miR-148a plays a pivotal role in the liver by promoting the hepatospecific phenotype and suppressing the invasiveness of transformed cells


  • Potential conflict of interest: Nothing to report.

  • This work was supported by a Grant-in-aid for the Third-Term Comprehensive 10-Year Strategy for Cancer Control, the CREST program from the Japan Science and Technology Agency, a Grant-in-Aid for hepatitis B virus research from the Ministry of Education, Culture, Sports, Science, and Technology, the A-STEP program of the Japanese Science and Technology Agency, the Program for Promotion of Fundamental Studies in Health Sciences of the National Institute of Biomedical Innovation (NiBio), the Project for Development of Innovative Research on Cancer Therapeutics (P-Direct), and the Japan Society for the Promotion of Science (JSPS) through its “Funding Program for World-Leading Innovative R&D on Science and Technology (FIRST Program).” This work was also carried out by the joint research program of the Institute for Molecular and Cellular Regulation, Gunma University (Maebashi, Japan).

Address reprint requests to: Takahiro Ochiya, Ph.D., Division of Molecular and Cellular Medicine, National Cancer Center Research Institute, 5-1-1 Tsukiji, Chuo-ku, Tokyo 104-0045, Japan. E-mail: tochiya@ncc.go.jp; fax: +81-3-5565-0727.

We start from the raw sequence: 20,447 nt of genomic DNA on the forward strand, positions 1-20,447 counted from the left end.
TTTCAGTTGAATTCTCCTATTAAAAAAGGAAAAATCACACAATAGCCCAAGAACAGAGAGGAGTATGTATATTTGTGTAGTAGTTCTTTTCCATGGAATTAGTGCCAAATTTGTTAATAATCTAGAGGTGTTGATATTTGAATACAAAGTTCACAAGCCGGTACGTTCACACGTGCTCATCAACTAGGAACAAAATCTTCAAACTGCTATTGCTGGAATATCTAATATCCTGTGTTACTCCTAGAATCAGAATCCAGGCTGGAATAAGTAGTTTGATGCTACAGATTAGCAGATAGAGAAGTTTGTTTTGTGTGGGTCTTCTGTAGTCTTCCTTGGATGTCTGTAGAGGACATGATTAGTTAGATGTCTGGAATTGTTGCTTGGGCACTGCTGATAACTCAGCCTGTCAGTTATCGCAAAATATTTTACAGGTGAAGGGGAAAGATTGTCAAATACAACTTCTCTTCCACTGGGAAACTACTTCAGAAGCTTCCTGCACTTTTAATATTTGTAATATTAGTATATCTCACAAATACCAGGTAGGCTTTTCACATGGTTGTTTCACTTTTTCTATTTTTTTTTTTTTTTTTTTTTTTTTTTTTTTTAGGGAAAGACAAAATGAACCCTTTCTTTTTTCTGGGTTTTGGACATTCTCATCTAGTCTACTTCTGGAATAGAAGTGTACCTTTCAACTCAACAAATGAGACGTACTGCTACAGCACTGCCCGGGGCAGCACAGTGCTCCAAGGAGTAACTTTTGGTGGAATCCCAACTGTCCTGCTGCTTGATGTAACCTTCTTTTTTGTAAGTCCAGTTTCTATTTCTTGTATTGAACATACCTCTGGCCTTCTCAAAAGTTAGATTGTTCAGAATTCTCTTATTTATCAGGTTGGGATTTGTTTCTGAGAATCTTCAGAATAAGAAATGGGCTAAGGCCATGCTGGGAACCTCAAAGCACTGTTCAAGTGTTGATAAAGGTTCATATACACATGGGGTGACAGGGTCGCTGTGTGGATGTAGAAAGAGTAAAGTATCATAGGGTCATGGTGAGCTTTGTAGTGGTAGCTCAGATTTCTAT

MicroRNAs (miRNAs) are evolutionary conserved small RNAs that post-transcriptionally regulate the expression of target genes. To date, the role of miRNAs in liver development is not fully understood. By using an experimental model that allows the induced and controlled differentiation of mouse fetal hepatoblasts (MFHs) into mature hepatocytes, we identified miR-148a as a hepatospecific miRNA highly expressed in adult liver. The main finding of this study revealed that miR-148a was critical for hepatic differentiation through the direct targeting of DNA methyltransferase (DNMT) 1, a major enzyme responsible for epigenetic silencing, thereby allowing the promotion of the “adult liver” phenotype. It was also confirmed that the reduction of DNMT1 by RNA interference significantly promoted the expression of the major hepatic biomarkers. In addition to the essential role of miR-148a in hepatocyte maturation, we identified its beneficial effect through the repression of hepatocellular carcinoma (HCC) cell malignancy. miR-148a expression was frequently down-regulated in biopsies of HCC patients as well as in mouse and human HCC cell lines. Overexpressing miR-148a led to an enhancement of albumin production and a drastic inhibition of the invasive properties of HCC cells, whereas miR-148a silencing had the opposite consequences. Finally, we showed that miR-148a exerted its tumor-suppressive effect by regulating the c-Met oncogene, regardless of the DNMT1 expression level. Conclusion: miR-148a is essential for the physiology of the liver because it promotes the hepatospecific phenotype and acts as a tumor suppressor. Most important, this report is the first to demonstrate a functional role for a specific miRNA in liver development through regulation of the DNMT1 enzyme. (Hepatology 2013;53:1153–1165)